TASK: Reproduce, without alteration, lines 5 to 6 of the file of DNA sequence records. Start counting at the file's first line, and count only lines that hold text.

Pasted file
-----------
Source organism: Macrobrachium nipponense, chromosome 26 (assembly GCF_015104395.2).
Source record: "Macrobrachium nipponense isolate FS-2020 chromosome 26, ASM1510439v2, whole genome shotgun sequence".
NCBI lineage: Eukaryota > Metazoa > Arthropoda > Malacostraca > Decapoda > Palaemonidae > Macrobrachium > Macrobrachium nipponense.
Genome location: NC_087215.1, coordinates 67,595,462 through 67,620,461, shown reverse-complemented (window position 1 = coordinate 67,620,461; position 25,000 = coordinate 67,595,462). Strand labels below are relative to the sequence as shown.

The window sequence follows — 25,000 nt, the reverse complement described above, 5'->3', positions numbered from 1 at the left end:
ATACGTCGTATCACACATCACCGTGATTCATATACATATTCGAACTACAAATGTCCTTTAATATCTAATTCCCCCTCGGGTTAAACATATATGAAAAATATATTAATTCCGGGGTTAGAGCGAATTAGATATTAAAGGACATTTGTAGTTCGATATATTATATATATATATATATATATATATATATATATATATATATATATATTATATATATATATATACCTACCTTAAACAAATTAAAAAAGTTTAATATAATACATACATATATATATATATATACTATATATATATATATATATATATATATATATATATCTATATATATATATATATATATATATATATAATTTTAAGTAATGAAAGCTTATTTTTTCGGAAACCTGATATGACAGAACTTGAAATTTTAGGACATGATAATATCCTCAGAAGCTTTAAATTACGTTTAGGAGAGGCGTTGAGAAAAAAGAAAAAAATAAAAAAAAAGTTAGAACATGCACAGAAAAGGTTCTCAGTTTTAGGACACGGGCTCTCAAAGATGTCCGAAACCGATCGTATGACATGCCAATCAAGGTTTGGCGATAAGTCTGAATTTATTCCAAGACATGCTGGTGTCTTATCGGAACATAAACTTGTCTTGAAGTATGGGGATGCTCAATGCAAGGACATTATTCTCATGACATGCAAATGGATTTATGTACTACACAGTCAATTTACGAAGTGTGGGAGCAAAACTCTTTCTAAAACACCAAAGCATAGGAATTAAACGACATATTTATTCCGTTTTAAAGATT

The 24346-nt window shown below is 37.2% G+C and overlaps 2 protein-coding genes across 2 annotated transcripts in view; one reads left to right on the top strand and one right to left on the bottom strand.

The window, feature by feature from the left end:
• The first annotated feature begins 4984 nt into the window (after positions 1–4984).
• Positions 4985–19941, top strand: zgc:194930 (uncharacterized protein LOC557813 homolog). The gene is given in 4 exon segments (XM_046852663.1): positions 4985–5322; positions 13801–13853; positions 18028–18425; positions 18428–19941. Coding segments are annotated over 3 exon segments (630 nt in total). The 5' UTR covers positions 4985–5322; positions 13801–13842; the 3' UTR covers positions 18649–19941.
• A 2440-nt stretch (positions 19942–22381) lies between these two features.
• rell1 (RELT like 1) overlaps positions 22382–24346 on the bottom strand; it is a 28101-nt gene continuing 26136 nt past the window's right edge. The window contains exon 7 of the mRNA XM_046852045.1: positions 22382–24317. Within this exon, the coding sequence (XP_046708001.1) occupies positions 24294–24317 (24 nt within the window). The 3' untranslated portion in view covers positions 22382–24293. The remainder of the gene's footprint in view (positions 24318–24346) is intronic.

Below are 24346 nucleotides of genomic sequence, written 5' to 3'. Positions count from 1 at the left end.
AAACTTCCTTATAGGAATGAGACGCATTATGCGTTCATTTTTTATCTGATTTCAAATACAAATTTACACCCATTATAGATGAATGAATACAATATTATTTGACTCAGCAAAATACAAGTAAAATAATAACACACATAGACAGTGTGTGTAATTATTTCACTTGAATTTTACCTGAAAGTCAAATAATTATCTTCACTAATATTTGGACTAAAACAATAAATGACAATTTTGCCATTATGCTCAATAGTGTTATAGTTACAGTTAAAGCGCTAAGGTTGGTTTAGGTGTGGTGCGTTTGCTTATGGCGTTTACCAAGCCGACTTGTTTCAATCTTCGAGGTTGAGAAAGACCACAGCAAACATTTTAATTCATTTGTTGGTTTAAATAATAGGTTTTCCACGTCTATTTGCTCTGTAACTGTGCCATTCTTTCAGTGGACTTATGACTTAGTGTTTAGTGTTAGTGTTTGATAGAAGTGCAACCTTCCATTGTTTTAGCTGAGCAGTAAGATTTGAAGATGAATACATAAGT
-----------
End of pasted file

The window sequence follows — 25,000 nt, the reverse complement described above, 5'->3', positions numbered from 1 at the left end:
ATACGTCGTATCACACATCACCGTGATTCATATACATATTCGAACTACAAATGTCCTTTAATATCTAATTCCCCCTCGGGTTAAACATATATGAAAAATATATTAATTCCGGGGTTAGAGCGAATTAGATATTAAAGGACATTTGTAGTTCGATATATTATATATATATATATATATATATATATATATATATATATATATATATTATATATATATATATACCTACCTTAAACAAATTAAAAAAGTTTAATATAATACATACATATATATATATATATACTATATATATATATATATATATATATATATATATATCTATATATATATATATATATATATATATATAATTTTAAGTAATGAAAGCTTATTTTTTCGGAAACCTGATATGACAGAACTTGAAATTTTAGGACATGATAATATCCTCAGAAGCTTTAAATTACGTTTAGGAGAGGCGTTGAGAAAAAAGAAAAAAATAAAAAAAAAGTTAGAACATGCACAGAAAAGGTTCTCAGTTTTAGGACACGGGCTCTCAAAGATGTCCGAAACCGATCGTATGACATGCCAATCAAGGTTTGGCGATAAGTCTGAATTTATTCCAAGACATGCTGGTGTCTTATCGGAACATAAACTTGTCTTGAAGTATGGGGATGCTCAATGCAAGGACATTATTCTCATGACATGCAAATGGATTTATGTACTACACAGTCAATTTACGAAGTGTGGGAGCAAAACTCTTTCTAAAACACCAAAGCATAGGAATTAAACGACATATTTATTCCGTTTTAAAGATT